Lucky No. 7 For Sports Betting? The Smart Money Is On Rhode Island

Unless there's an unexpected hiccup, we're just two or three weeks away from sportsbooks taking bets in the smallest state.
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The nationwide rollout of legal sports betting will take years, not months, in the wake of the U.S. Supreme Court’s striking down in May of a 26-year-old federal law that had given Nevada a near-monopoly on such gambling.

Still, the march continues. Not only have five additional states launched sports betting in the past five months, but more are on their way.

And our pick for the seventh state is … Rhode Island.

State officials last week said that mid-November is still the target date, per The Providence Journal.

The two Twin River Casinos, in Lincoln and Tiverton, will host the sports betting under the authorization of the state lottery, in partnership with both IGT and William Hill.

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Beasts of the East

Rhode Island is in the running along with Pennsylvania, New York, and Connecticut (notice a pattern yet?) as states that have gotten legislative approval for sports betting already. That would seem to put them many months ahead of any other contenders, but New Mexico was a surprise at the sixth slot a couple of weeks ago because while the legislature hasn’t acted yet, the state’s compact with the Native American tribes doesn’t forbid it.

Construction of a sportsbook already is underway at the Lincoln site adjacent to the wonderfully named “Wicked Good Bar and Grill.” The same goes for the Tiverton site, which just opened on September 1.

The new casino, in the southeast portion of the tiny state, is about 90 minutes from New London, Connecticut, but just a handful of miles from the Massachusetts border and about 75 minutes from Boston. Massachusetts is now in the casino game, but has no sports betting yet.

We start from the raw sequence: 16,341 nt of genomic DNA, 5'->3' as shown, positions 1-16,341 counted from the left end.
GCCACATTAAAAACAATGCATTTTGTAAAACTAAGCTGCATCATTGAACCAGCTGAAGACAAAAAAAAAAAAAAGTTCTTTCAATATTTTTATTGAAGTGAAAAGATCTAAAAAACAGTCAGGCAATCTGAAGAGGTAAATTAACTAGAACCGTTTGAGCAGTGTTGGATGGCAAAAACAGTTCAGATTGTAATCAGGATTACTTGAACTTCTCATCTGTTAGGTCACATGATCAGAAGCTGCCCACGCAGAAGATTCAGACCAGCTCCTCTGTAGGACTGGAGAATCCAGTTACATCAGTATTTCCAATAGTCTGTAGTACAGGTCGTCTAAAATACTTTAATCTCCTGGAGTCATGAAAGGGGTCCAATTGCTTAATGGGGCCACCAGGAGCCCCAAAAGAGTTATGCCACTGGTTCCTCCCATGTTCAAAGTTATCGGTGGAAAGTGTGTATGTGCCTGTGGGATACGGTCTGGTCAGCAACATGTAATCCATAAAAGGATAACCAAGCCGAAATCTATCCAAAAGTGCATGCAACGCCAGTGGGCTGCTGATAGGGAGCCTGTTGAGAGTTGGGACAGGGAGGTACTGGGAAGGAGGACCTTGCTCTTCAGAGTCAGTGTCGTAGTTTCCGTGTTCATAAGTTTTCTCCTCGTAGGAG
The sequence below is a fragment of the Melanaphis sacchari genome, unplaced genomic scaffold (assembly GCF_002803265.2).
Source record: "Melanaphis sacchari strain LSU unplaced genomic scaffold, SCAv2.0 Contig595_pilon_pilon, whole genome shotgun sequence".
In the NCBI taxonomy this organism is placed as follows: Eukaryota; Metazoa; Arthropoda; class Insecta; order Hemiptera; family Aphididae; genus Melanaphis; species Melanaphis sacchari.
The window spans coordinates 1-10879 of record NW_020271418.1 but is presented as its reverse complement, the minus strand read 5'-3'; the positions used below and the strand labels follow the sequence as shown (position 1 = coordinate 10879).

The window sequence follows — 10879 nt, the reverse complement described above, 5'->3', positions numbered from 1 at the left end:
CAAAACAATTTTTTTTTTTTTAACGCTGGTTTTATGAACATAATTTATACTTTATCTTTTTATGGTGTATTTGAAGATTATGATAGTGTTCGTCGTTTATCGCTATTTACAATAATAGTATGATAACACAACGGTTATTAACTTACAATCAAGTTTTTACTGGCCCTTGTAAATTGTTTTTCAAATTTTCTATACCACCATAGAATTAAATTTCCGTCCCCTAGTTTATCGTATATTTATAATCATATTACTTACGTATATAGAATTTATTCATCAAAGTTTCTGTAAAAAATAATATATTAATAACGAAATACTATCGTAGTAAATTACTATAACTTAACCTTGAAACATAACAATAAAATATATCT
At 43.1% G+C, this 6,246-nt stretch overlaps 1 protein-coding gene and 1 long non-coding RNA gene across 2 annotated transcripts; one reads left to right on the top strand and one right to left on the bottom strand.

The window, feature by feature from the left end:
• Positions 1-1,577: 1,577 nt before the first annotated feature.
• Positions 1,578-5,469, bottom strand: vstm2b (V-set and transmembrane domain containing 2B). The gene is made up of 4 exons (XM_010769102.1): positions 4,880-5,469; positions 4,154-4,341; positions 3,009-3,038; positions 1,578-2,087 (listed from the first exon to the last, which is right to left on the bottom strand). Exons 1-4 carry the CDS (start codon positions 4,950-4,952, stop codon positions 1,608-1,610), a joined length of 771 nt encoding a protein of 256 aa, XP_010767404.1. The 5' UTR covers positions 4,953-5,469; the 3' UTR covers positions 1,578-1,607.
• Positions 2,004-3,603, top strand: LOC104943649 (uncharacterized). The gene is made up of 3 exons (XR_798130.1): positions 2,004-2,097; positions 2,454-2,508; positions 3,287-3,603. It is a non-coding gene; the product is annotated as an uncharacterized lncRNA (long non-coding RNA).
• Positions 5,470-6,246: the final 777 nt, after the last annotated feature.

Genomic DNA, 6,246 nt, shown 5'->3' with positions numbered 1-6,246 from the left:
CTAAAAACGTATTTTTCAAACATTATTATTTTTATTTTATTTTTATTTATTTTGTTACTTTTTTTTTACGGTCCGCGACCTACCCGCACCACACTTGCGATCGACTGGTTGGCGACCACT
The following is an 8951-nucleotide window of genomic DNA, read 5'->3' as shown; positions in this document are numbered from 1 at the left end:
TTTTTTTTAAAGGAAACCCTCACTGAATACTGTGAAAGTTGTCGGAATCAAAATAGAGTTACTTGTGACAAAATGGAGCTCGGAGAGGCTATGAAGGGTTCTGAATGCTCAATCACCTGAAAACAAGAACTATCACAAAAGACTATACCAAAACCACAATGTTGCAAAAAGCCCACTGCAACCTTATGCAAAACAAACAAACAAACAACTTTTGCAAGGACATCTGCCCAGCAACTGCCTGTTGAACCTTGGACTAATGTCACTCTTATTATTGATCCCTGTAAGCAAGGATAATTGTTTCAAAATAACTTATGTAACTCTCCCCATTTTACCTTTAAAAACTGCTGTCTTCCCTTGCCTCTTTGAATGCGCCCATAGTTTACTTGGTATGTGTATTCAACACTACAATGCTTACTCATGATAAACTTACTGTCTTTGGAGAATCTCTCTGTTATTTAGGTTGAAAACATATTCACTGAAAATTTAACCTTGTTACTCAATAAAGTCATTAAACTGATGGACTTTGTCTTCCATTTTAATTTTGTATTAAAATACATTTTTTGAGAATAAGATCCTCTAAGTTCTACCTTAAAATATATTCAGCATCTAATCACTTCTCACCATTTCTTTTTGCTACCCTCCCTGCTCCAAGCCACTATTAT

Twin River Casino in Lincoln — farther north than Tiverton but not as far east — is just over an hour from Boston.

The locations help explain why Connecticut and Massachusetts don’t seem to be feeling direct heat from Rhode Island on the sports betting front. If Rhode Island had a casino in its southwest section near Route 95 or Route 1, Connecticut might well already have worked things out with the Indian tribes regarding sports betting at Foxwoods and Mohegan Sun.

The sooner Rhode Island wraps up its process, the sooner residents will be throwing down money on the Patriots, Celtics, and Bruins. Those could produce some, well, wicked good revenues for the state (even if its projection of $23.5 million in tax revenue off a 51% tax rate by the June 30, 2019 end of the fiscal tax year seems a tad optimistic).

If not Rhode Island, then who?

What if there is a logistical hiccup in the Ocean State? Then look to Pennsylvania to claim the No. 7 spot. Parx Casino executive Matt Cullen told our sister site Penn Bets that the casino hopes to be offering betting at a temporary sportsbook there “the end of November, maybe the beginning of December.”

Finally, New York State seemed like a pioneer in 2013, when a comprehensive gambling bill gave the green light to construction of four casinos upstate — the southeastern-most one being in the Catskills — and approved sports betting at the casinos once federal law no longer prohibited it.

But first the state’s gaming commission has to formalize regulations, followed by a 60-day “vetting period.”

In other words, New York isn’t adding sports betting in 2019, and we’re waiting on laws allowing cash cows Yonkers and Aqueduct racetracks in on the action, as well as online sports betting legalization. Those bills aren’t due for a vote until next spring at the earliest.

Here’s a roll call of states currently offering legal sports betting, in the order in which they went live:

  1. Nevada (1949)
  2. Delaware (June 5, 2018)
  3. New Jersey (June 11, 2018)
  4. Mississippi (Aug. 1, 2018)
  5. West Virginia (Aug. 30, 2018)
  6. New Mexico (Oct. 16, 2018)
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